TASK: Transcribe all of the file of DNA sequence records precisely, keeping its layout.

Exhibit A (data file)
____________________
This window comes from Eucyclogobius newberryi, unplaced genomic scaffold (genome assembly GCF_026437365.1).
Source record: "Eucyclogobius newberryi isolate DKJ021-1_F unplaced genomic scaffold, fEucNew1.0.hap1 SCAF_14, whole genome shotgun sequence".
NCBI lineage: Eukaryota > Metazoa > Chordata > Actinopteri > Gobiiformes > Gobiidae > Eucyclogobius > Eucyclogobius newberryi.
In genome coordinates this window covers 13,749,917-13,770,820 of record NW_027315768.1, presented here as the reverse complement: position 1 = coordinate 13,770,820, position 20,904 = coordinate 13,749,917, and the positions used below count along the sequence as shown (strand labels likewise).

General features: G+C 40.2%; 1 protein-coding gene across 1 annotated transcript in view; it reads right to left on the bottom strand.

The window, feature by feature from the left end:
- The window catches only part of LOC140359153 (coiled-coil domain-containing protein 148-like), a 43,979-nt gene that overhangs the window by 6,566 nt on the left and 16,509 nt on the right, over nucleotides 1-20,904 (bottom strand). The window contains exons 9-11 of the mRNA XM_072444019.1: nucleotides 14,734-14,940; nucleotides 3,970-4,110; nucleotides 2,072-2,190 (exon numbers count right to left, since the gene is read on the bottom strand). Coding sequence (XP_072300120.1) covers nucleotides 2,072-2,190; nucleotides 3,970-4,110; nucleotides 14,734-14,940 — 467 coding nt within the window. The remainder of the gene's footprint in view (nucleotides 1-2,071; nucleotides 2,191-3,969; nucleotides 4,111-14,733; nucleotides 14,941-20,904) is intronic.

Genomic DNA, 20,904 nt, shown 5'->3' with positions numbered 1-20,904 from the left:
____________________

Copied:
This window comes from Eucyclogobius newberryi, unplaced genomic scaffold (genome assembly GCF_026437365.1).
Source record: "Eucyclogobius newberryi isolate DKJ021-1_F unplaced genomic scaffold, fEucNew1.0.hap1 SCAF_14, whole genome shotgun sequence".
NCBI lineage: Eukaryota > Metazoa > Chordata > Actinopteri > Gobiiformes > Gobiidae > Eucyclogobius > Eucyclogobius newberryi.
In genome coordinates this window covers 13,749,917-13,770,820 of record NW_027315768.1, presented here as the reverse complement: position 1 = coordinate 13,770,820, position 20,904 = coordinate 13,749,917, and the positions used below count along the sequence as shown (strand labels likewise).

General features: G+C 40.2%; 1 protein-coding gene across 1 annotated transcript in view; it reads right to left on the bottom strand.

The window, feature by feature from the left end:
- The window catches only part of LOC140359153 (coiled-coil domain-containing protein 148-like), a 43,979-nt gene that overhangs the window by 6,566 nt on the left and 16,509 nt on the right, over nucleotides 1-20,904 (bottom strand). The window contains exons 9-11 of the mRNA XM_072444019.1: nucleotides 14,734-14,940; nucleotides 3,970-4,110; nucleotides 2,072-2,190 (exon numbers count right to left, since the gene is read on the bottom strand). Coding sequence (XP_072300120.1) covers nucleotides 2,072-2,190; nucleotides 3,970-4,110; nucleotides 14,734-14,940 — 467 coding nt within the window. The remainder of the gene's footprint in view (nucleotides 1-2,071; nucleotides 2,191-3,969; nucleotides 4,111-14,733; nucleotides 14,941-20,904) is intronic.

Genomic DNA, 20,904 nt, shown 5'->3' with positions numbered 1-20,904 from the left: